In the first part of the article we simply deployed the vCenter 5.5 VM from the OVF file – vCenter Server 5.5 Linux Appliance – Install/config . Fast and efficient. While we successfully integrated the VCSA to the Windows domain and we could see the computer account in the AD, we still had to log in with the default VMware credentials (root/vmware) to the VCSA. Now it’s time to finish the configuration and allows the possibility to use Single Sign-On and centralized logins by leveraging Windows AD. So that’s why this article about VCSA 5.5 Installation and configuration – part 2.
VCSA 5.5 Installation and configuration – The configuration steps:
01. Login to the VCSA appliance with login: email@example.com pass: vmware (this is the default domain which is created by default – it’s built-in the VCSA 5.5)
Go to Administration > Single Sign-On > Configuration
By default you see the default vSphere.local domain and localOS authentication that are those default ones.
02. Click the Plus sign > Select Active Directory (integrated Windows Authentication)
You’ll see a screen like the one below, where when you select the radio button for the AD authentication (first option) my lab domain got pre-populated there
Now when this done you should end up with a screen like the one below. An additional Identity source has been added – our lab.local domain. Good, but that’s not finish. It still require one more step.
03. Click the Groups TAB, then Select Administrators group. Then see the image for additional steps. I’m using my own AD account called Vladan, which is member of the Domain Administrators group in my Windows domain.
04. Next you have to give that user a permission to administer the top level objects in vCenter. You’ll have to:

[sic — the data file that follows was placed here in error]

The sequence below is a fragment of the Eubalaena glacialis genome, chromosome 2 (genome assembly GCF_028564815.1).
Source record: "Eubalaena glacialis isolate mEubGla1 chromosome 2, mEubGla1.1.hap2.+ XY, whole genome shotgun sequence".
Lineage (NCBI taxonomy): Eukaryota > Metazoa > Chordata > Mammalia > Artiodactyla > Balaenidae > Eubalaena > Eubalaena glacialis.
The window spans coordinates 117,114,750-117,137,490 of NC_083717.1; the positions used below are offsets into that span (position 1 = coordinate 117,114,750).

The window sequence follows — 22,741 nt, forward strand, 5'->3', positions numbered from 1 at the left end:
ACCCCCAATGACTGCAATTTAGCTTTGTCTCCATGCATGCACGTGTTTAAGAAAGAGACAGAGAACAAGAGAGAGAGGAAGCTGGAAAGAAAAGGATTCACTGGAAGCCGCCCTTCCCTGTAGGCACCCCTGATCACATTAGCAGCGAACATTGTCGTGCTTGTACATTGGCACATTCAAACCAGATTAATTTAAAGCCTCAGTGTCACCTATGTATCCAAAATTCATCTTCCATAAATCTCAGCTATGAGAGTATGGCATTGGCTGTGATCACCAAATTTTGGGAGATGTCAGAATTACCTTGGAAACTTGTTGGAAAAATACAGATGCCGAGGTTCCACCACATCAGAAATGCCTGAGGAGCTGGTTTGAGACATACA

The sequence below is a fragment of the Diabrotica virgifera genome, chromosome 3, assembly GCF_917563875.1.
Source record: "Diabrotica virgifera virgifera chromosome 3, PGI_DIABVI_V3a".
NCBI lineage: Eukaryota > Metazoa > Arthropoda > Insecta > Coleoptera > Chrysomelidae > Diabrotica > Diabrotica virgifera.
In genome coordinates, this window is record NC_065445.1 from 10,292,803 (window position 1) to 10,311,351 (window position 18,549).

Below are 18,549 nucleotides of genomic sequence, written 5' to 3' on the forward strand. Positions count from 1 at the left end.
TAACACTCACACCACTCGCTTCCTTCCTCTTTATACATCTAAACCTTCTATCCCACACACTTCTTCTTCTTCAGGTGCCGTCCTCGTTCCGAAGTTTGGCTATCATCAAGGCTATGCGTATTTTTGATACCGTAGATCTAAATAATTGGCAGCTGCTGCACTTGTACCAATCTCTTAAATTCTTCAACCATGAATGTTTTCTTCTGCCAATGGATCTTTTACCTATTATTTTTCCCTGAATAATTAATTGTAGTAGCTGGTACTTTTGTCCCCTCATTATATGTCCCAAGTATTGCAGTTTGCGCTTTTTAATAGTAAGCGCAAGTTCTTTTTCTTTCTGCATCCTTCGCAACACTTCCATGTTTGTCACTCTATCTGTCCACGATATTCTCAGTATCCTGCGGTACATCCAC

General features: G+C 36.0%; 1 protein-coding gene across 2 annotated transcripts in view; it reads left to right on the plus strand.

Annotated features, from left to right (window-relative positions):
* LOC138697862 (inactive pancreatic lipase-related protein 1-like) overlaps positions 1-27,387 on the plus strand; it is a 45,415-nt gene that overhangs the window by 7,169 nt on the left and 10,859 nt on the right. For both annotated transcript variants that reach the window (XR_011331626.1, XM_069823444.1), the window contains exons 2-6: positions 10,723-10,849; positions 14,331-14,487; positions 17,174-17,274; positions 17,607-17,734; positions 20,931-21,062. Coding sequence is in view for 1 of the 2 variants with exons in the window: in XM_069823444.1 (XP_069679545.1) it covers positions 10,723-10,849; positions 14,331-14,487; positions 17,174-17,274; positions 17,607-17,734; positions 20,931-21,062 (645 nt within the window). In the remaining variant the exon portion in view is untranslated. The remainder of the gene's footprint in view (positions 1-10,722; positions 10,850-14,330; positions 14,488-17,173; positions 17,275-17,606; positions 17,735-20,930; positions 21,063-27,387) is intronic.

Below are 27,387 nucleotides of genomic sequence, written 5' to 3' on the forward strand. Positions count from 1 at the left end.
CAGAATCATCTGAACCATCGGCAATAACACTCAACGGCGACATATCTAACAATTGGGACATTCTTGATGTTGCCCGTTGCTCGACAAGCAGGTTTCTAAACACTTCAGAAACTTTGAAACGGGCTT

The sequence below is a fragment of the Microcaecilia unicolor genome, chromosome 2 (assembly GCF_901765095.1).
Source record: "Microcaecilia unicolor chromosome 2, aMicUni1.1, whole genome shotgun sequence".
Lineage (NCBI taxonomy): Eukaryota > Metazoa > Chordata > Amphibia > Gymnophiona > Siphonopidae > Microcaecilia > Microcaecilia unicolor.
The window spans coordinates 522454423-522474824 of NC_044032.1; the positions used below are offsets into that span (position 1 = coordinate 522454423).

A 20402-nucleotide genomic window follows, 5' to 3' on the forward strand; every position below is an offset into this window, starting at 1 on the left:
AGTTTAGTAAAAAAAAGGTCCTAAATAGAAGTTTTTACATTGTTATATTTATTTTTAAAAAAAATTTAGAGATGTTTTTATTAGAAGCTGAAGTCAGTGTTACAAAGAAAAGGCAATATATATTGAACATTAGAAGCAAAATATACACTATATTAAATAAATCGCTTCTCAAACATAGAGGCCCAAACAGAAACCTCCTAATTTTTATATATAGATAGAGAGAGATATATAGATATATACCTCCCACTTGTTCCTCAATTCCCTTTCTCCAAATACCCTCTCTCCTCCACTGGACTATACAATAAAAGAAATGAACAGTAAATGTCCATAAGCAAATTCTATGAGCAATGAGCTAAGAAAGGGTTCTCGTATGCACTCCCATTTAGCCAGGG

click vCenter > Select vCenter server > click again on the name of your vcenter server (see screenshot)
Next you’ll see a view like this. You click on Manage TAB > Permissions > Click the green Plus button and Click the Add button.
You can then select from the drop-down list your domain and choose the user you want to give him a permission. After validation, the user appears like this:
Now what if you want to give a less privileges to a user or a group of users?
You can of course add not only users, but also groups from AD. And you can add users/groups with less privileges if you want them just to manage some VMs. For example I’ve created (in my AD) a group called Students and put an AD account called student. I want this user only to use a VM, but nothing else..
Now I can easily attach this group to an existing template (virtual machine user) .Just click the High resolution graphic to see the details. I think you get the point…
And we can verify that the user cannot delete our VM….
Now, this is not new in vSphere 5.5. The administration of users, groups, and roles is part of the vSphere since the beginning. But the web based interface make doing things a slightly different ways, so I don’t thinks its a bad to re-hash a bit…-:) Plus, there is still new folks which are just starting with IT, virtualization, and learning more about VMware techologies. That’s why also this post was born.
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